Now that’s progress – 36 of the 630 lawmakers in the newly elected 18th parliament of the Federal Republic of Germany are not actually German! That is to say, they were either not born here or their parents were not born here, so they are not “ethnic Germans.” In the last Bundestag, only 21 deputies had a “migration background” or “personal experience of migration,” to use the politically correct terms. That means the percentage of immigrants in the Bundestag has risen from 3.4 percent to 5.7 percent.
Particular attention is being paid to the election of Karamba Diaby and Charles M. Huber. Their arrival in the Bundestag means both the Social Democrats and the Christian Democrats now have an African-German in their parliamentary party. Diaby, who hails from Senegal, studied in former East Germany. The Bavarian actor, writer and politician Huber, whose father immigrated to former West Germany, is also from Senegal. They are the first two black people in the German parliament.
Around one-third of the other 34 new lawmakers with migration backgrounds come from EU states. The number of Bundestag freshmen whose migrant background is Turkey – Germany’s largest immigrant community – has more than doubled from five in the last legislative period to 11 in the new Bundestag.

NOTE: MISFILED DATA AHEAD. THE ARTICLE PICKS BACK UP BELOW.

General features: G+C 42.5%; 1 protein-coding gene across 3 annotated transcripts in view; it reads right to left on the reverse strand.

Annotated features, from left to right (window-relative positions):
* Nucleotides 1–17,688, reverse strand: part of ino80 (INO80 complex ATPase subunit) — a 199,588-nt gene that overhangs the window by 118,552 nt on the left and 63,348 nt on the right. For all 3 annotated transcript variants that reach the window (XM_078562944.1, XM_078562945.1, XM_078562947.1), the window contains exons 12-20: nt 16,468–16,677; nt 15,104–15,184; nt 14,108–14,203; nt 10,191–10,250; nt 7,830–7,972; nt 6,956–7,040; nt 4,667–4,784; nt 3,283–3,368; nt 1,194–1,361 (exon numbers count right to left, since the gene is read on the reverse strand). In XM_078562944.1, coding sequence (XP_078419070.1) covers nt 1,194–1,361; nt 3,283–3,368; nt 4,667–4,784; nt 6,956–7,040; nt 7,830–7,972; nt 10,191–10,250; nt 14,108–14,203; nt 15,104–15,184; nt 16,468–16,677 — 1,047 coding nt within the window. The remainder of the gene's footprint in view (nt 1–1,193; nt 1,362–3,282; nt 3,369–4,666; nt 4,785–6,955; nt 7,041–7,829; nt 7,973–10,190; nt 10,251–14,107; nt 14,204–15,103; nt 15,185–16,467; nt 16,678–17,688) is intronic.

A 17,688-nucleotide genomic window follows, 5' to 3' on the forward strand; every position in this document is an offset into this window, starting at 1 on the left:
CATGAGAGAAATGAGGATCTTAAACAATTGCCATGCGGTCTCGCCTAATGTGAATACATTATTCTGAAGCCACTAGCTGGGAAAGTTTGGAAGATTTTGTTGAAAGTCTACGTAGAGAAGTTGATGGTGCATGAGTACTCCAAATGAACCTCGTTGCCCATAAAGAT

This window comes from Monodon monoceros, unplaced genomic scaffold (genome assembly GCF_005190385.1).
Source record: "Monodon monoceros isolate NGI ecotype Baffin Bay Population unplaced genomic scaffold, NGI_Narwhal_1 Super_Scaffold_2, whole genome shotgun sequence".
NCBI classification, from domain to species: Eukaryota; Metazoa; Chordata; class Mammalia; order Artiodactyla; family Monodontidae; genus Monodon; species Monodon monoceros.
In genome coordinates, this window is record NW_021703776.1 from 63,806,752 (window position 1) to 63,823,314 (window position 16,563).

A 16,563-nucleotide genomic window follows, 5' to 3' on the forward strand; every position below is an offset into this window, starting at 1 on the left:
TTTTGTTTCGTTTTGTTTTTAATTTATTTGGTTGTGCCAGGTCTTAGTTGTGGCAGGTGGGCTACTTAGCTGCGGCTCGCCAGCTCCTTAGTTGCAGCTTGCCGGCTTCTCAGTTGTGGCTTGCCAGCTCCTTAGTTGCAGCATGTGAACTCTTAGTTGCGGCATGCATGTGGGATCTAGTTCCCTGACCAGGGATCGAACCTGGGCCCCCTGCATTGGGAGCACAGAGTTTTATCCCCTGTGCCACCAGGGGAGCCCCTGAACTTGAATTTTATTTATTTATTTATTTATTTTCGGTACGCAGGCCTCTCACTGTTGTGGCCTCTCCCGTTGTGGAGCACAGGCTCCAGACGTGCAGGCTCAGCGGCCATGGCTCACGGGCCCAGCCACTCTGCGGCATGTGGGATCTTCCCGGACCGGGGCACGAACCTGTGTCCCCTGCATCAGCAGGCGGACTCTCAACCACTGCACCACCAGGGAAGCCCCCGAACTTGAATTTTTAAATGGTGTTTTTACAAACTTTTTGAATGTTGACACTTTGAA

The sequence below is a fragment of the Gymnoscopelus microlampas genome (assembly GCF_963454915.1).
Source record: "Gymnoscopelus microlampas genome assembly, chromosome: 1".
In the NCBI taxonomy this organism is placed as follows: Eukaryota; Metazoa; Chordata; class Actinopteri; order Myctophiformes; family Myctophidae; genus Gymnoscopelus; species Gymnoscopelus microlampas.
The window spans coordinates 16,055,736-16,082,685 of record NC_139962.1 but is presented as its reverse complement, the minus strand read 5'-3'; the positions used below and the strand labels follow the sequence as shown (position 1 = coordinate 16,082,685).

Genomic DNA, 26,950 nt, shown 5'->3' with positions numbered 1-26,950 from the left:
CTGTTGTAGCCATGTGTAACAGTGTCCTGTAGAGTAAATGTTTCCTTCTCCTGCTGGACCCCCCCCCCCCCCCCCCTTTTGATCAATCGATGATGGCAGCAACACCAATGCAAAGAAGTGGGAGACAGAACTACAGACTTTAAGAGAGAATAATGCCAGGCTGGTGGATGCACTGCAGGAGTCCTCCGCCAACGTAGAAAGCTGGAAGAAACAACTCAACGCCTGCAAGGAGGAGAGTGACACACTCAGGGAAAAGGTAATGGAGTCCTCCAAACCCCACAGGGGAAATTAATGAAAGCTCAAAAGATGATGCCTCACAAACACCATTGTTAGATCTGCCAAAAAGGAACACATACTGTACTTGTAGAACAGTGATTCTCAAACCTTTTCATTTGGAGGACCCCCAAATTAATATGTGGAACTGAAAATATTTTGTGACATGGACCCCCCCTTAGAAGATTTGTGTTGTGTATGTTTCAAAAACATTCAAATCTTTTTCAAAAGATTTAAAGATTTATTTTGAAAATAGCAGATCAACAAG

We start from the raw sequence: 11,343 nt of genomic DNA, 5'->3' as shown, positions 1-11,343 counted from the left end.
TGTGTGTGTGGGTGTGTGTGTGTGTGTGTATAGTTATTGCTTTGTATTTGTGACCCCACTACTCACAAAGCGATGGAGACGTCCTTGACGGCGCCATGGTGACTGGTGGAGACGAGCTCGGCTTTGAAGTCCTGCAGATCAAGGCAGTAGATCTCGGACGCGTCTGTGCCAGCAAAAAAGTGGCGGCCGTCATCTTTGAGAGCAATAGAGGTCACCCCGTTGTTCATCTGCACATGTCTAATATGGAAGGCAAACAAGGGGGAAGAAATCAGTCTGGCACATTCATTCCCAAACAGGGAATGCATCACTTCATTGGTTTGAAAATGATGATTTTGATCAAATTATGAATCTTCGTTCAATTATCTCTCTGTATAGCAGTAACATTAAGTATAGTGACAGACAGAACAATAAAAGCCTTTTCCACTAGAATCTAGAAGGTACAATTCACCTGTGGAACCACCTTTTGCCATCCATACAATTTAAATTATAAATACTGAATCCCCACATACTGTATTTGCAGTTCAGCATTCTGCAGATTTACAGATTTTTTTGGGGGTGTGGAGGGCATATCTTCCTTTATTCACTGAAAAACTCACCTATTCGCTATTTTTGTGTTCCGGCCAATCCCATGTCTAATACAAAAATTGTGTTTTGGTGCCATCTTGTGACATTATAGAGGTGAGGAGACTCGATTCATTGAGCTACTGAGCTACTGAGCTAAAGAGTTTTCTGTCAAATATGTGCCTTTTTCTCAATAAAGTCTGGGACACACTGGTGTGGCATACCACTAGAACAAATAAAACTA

It’s also interesting that every party represented in the Bundestag now has migrants in its parliamentary ranks. In the last legislature, the CDU had one migrant, the SPD four and the FDP – now no longer represented in the Bundestag after failing to make the five-percent threshold – also had four. The Left Party and the Greens each had six.
In the new parliament, eight CDU lawmakers come from immigrant families. In addition, the CSU, Angela Merkel’s Bavarian allies, who previously had no migrants among their ranks, now also have one migrant-background lawmaker. The Social Democrats have increased their “quota” threefold and now have 12 non-ethnic German deputies. The Left Party has eight and the Greens seven.
In view of the fact that until the end of the 20th century, the elites of the Federal Republic rejected the view of Germany as a country of immigration – which it indisputably has been since the end of the 1960s – that is impressive progress. And it may be noted that overall, the integration of migrants in a country that until recently didn’t even have an immigration policy, functions astoundingly smoothly – the headline “Burning suburbs in the Bundesrepublik!” has yet to be printed.
But it must also be said that the number of immigrants in the general population is three times the percentage in the Bundestag. So there’s still some way to go before these new citizens are properly represented in the federal parliament. But at least things are finally moving in the right direction.